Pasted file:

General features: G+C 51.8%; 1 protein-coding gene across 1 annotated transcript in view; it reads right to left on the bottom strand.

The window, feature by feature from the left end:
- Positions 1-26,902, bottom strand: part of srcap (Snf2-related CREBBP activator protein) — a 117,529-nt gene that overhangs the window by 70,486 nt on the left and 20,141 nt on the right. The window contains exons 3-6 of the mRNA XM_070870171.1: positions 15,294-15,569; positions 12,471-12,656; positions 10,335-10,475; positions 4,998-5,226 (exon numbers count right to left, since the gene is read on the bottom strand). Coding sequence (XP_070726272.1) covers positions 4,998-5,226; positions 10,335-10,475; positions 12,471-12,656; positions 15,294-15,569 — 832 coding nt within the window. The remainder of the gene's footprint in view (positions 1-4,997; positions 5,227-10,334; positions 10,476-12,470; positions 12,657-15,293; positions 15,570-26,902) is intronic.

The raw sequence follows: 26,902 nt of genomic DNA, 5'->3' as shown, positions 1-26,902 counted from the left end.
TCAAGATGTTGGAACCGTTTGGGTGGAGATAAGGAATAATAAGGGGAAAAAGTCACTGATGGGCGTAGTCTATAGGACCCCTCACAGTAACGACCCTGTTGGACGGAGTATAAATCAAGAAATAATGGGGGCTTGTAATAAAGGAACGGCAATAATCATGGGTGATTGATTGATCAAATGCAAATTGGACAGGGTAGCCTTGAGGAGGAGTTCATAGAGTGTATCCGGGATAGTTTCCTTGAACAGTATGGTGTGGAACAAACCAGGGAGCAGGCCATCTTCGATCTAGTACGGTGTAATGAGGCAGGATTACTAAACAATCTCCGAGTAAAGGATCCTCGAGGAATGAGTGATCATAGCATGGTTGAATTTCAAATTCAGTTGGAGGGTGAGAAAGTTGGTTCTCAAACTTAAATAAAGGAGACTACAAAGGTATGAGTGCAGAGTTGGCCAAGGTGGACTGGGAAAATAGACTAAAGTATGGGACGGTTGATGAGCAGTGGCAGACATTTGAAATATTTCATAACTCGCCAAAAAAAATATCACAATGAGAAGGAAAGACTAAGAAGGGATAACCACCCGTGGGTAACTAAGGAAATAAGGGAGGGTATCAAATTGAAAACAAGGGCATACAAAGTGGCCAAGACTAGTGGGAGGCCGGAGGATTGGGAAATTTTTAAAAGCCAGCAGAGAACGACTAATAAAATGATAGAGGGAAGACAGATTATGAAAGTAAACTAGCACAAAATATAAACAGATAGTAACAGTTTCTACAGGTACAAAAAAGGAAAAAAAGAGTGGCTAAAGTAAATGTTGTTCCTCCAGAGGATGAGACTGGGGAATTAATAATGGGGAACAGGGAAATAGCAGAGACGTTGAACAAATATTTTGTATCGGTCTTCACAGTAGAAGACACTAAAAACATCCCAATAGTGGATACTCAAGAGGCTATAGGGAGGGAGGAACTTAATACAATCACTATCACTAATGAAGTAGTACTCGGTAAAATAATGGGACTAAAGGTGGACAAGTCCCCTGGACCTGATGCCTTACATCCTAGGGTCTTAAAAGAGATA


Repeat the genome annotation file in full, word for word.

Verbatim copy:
General features: G+C 51.8%; 1 protein-coding gene across 1 annotated transcript in view; it reads right to left on the bottom strand.

The window, feature by feature from the left end:
- Positions 1-26,902, bottom strand: part of srcap (Snf2-related CREBBP activator protein) — a 117,529-nt gene that overhangs the window by 70,486 nt on the left and 20,141 nt on the right. The window contains exons 3-6 of the mRNA XM_070870171.1: positions 15,294-15,569; positions 12,471-12,656; positions 10,335-10,475; positions 4,998-5,226 (exon numbers count right to left, since the gene is read on the bottom strand). Coding sequence (XP_070726272.1) covers positions 4,998-5,226; positions 10,335-10,475; positions 12,471-12,656; positions 15,294-15,569 — 832 coding nt within the window. The remainder of the gene's footprint in view (positions 1-4,997; positions 5,227-10,334; positions 10,476-12,470; positions 12,657-15,293; positions 15,570-26,902) is intronic.

The raw sequence follows: 26,902 nt of genomic DNA, 5'->3' as shown, positions 1-26,902 counted from the left end.
TCAAGATGTTGGAACCGTTTGGGTGGAGATAAGGAATAATAAGGGGAAAAAGTCACTGATGGGCGTAGTCTATAGGACCCCTCACAGTAACGACCCTGTTGGACGGAGTATAAATCAAGAAATAATGGGGGCTTGTAATAAAGGAACGGCAATAATCATGGGTGATTGATTGATCAAATGCAAATTGGACAGGGTAGCCTTGAGGAGGAGTTCATAGAGTGTATCCGGGATAGTTTCCTTGAACAGTATGGTGTGGAACAAACCAGGGAGCAGGCCATCTTCGATCTAGTACGGTGTAATGAGGCAGGATTACTAAACAATCTCCGAGTAAAGGATCCTCGAGGAATGAGTGATCATAGCATGGTTGAATTTCAAATTCAGTTGGAGGGTGAGAAAGTTGGTTCTCAAACTTAAATAAAGGAGACTACAAAGGTATGAGTGCAGAGTTGGCCAAGGTGGACTGGGAAAATAGACTAAAGTATGGGACGGTTGATGAGCAGTGGCAGACATTTGAAATATTTCATAACTCGCCAAAAAAAATATCACAATGAGAAGGAAAGACTAAGAAGGGATAACCACCCGTGGGTAACTAAGGAAATAAGGGAGGGTATCAAATTGAAAACAAGGGCATACAAAGTGGCCAAGACTAGTGGGAGGCCGGAGGATTGGGAAATTTTTAAAAGCCAGCAGAGAACGACTAATAAAATGATAGAGGGAAGACAGATTATGAAAGTAAACTAGCACAAAATATAAACAGATAGTAACAGTTTCTACAGGTACAAAAAAGGAAAAAAAGAGTGGCTAAAGTAAATGTTGTTCCTCCAGAGGATGAGACTGGGGAATTAATAATGGGGAACAGGGAAATAGCAGAGACGTTGAACAAATATTTTGTATCGGTCTTCACAGTAGAAGACACTAAAAACATCCCAATAGTGGATACTCAAGAGGCTATAGGGAGGGAGGAACTTAATACAATCACTATCACTAATGAAGTAGTACTCGGTAAAATAATGGGACTAAAGGTGGACAAGTCCCCTGGACCTGATGCCTTACATCCTAGGGTCTTAAAAGAGATA